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hal 11-04-2017 03:08 PM

Question regarding GURPS SPACESHIPS formulas
 
Hello Folks,
Was working on some space craft for my Cyberpunk campaign - thinking I'd give GURPS SPACESHIPS a whirl to see what it could do. Knowing that my buddy doesn't much like dealing with Math during gaming, I thought I'd put together a spreadsheet that has all of the Formulas from the first book GURPS SPACESHIPS on it, and I'd simply enter the values as necessary.

Under "Space Travel with Reaction Drives" page 37, it talks about deltaV and moving between Mars and Earth. More specifically, it talks about accelerating for a bit, and then having to drop down to a final velocity of 2.1 miles per second to reach orbit around Earth.

But my question is this:

The ship starts off with a velocity equal to that required to escape the Mar's velocity (or .93 MPS). If it accelerates to 25 MPS, it would have needed an additional 25 MPS (its target speed) less that it already had, or 24.07 MPS.

So, in the example given - shouldn't the formula have been working of off the 24.07 MPS rather than 25? Likewise, if the ship needs to slow down to 2.1 MPS, it requires a delta V change of 25-2.1 or 22.9 MPS which would require its own calculation?

"Example: Since Princess of Helium has an acceleration of 0.5G and wants to reach 25 mps, it spends 25 x 0.0455/0.5 = 2.3 hours accelerating to cruising speed near Mars. In the process, the occupants experience a gentle one- half of an Earth gravity acceleration. The ship will need to decelerate for the same time at the other end of its trip."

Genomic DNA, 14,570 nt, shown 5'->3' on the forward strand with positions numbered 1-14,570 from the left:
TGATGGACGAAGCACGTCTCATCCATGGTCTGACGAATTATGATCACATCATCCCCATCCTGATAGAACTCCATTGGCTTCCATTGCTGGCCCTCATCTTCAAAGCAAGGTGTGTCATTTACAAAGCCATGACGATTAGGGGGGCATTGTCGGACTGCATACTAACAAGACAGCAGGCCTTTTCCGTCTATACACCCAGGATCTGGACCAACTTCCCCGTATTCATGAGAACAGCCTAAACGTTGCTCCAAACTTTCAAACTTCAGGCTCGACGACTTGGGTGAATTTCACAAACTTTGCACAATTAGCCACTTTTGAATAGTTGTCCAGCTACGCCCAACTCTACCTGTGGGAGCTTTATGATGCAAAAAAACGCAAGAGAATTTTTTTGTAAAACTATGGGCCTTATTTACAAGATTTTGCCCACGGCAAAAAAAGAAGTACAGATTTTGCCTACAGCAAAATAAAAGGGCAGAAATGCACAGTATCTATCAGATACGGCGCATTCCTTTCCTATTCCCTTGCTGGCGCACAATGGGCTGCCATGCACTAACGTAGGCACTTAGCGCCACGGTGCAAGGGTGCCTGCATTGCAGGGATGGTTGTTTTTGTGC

Just checking to insure that I'm doing this right, which is why I'm following the examples given in the book - step by step so that my answers agree with what is in the book.

Thanks.

Hal

Ulzgoroth 11-04-2017 03:47 PM

Re: Question regarding GURPS SPACESHIPS formulas
 
Well, the reality is more complicated than that, since Earth and Mars are in motion relative to one another, and the ship will pick up some extra speed as it drops from martian to terrestrial orbit...

But if you're treating the planets as stationary, as the book seems to, what you're saying seems to make sense. There is an additional consideration of gravitational acceleration and deceleration when near the planets, but if you can do your burns close enough to periapsis it won't much matter.

hal 11-04-2017 03:54 PM

Re: Question regarding GURPS SPACESHIPS formulas
 
So, I should essentially be adding the orbital velocities of the staring planet and the ending planet to the equation?

MrTim 11-04-2017 04:10 PM

Re: Question regarding GURPS SPACESHIPS formulas
 
That assumes that the planets are moving straight toward each other, though, which requires very carefully planned (and very small) launch windows.

Fred Brackin 11-04-2017 07:04 PM

Re: Question regarding GURPS SPACESHIPS formulas
 
Quote:

Originally Posted by hal (Post 2133104)
So, I should essentially be adding the orbital velocities of the staring planet and the ending planet to the equation?

If you care that much about absolute accuracy. For a ship with 50 miles per second or more of Delta-V it's not critically important. If the ship had only 5 mps of Delta-V or so it would be more important.

Anthony 11-04-2017 09:16 PM

Re: Question regarding GURPS SPACESHIPS formulas
 
In general the rules on SS37 should only be used for ships with enough delta-V that escape velocity is a rounding error; the actual interaction between planetary escape velocity and transfer velocity is complex and dependent on the acceleration of the craft (for example, to go from low earth orbit to escape velocity actually ranges from about 2.1 to 4.9 mps delta-V, depending on thrust).

hal 11-04-2017 09:41 PM

Re: Question regarding GURPS SPACESHIPS formulas
 
Quote:

Originally Posted by Anthony (Post 2133186)
In general the rules on SS37 should only be used for ships with enough delta-V that escape velocity is a rounding error; the actual interaction between planetary escape velocity and transfer velocity is complex and dependent on the acceleration of the craft (for example, to go from low earth orbit to escape velocity actually ranges from about 2.1 to 4.9 mps delta-V, depending on thrust).